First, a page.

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Harold Pinter provides an up-to-date analysis and reappraisal concerning the work of one of the most studied and performed dramatists in the world.
Drawing extensively from The Harold Pinter archive at the British Library as well as reviews and other critical materials, this book offers new insights into previously established views about his work. The book also analyses and reappraises specific key historical and contemporary productions – including a selection of Pinter’s most significant screenplays. In particular, this volume seeks to assess Pinter’s critical reputation and legacy since his death in 2008. These include his position as a political writer and political activist – from disassociation and neutrality on the subject until relatively late in his career when his drama sought to explicitly address questions of political dissent and torture by totalitarian regimes. The book revisits some familiar territory such as Pinter’s place as a British absurdist and the role memory plays in his work, but it also sets out to explore new territory such as Pinter’s changing attitudes towards gender in the light of #MeToo and queer politics and how in particular a play such as The Caretaker (1960) through several key productions have brought the issues of race into sharper focus.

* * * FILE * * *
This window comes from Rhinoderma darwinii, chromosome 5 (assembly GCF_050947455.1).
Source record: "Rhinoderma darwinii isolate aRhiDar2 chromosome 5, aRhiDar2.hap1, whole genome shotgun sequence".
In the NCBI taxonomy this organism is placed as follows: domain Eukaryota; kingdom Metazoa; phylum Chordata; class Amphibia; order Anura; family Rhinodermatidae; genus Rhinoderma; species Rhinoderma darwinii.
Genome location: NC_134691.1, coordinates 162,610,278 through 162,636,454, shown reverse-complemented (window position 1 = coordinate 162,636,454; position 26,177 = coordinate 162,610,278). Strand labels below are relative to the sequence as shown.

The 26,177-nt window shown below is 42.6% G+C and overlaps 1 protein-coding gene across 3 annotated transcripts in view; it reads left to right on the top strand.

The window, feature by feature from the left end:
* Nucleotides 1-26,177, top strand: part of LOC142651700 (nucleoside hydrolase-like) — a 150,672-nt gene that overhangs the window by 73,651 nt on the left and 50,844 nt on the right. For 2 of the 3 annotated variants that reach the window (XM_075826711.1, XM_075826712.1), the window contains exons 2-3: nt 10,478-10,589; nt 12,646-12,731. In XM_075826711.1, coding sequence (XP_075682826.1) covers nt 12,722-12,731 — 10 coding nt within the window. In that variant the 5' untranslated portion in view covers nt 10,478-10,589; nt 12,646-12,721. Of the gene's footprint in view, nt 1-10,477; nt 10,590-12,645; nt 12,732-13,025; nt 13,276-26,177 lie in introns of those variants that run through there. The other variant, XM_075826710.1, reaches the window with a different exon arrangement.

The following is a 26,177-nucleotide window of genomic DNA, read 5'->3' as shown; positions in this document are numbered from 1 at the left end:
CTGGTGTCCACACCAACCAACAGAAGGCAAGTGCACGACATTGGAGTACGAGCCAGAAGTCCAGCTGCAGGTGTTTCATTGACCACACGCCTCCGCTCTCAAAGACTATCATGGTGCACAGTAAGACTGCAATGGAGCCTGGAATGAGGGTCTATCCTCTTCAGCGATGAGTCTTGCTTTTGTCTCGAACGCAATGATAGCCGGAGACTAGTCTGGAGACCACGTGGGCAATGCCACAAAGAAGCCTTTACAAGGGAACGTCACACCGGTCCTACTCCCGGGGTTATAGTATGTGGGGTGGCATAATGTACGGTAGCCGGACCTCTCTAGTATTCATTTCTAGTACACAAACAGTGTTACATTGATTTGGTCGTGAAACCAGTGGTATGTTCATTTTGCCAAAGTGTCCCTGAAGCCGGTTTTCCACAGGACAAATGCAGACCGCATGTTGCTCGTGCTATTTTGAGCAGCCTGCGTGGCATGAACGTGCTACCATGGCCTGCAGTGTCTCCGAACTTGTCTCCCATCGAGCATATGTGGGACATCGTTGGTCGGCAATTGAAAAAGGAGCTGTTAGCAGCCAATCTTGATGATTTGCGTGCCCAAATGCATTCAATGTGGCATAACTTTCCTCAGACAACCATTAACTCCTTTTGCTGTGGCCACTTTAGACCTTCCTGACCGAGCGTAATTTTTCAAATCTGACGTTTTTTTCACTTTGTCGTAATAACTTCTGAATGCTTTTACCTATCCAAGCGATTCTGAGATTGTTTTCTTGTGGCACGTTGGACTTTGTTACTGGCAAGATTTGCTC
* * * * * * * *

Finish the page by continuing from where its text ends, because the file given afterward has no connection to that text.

Part of the Routledge Modern and Contemporary Dramatist series, Harold Pinter provides an essential and accessible guide to the dramatists’ work.
Table of Contents
Part 1: Life, Career, Critical Reputation 1. Life & Career: From Hackney to Holland Park 2. Pinter’s Critical Reputation, Legacy, and Afterlife 3. Intruders & Rooms 4. Gender Trouble 5. Memory & Politics Part 2: Key Plays/Productions 6. The Birthday Party 7. The Caretaker 8. The Homecoming
Graham Saunders is Allardyce Nicoll Professor at the University of Birmingham. He is author of Love me or Kill me: Sarah Kane and the Theatre of Extremes (2002), About Kane: the Playwright and the Work (2009), Patrick Marber’s Closer (2008), British Theatre Companies 1980-1994 (2015) and Elizabethan and Jacobean Reappropriation in Contemporary British Drama: ‘Upstart Crows' (2017).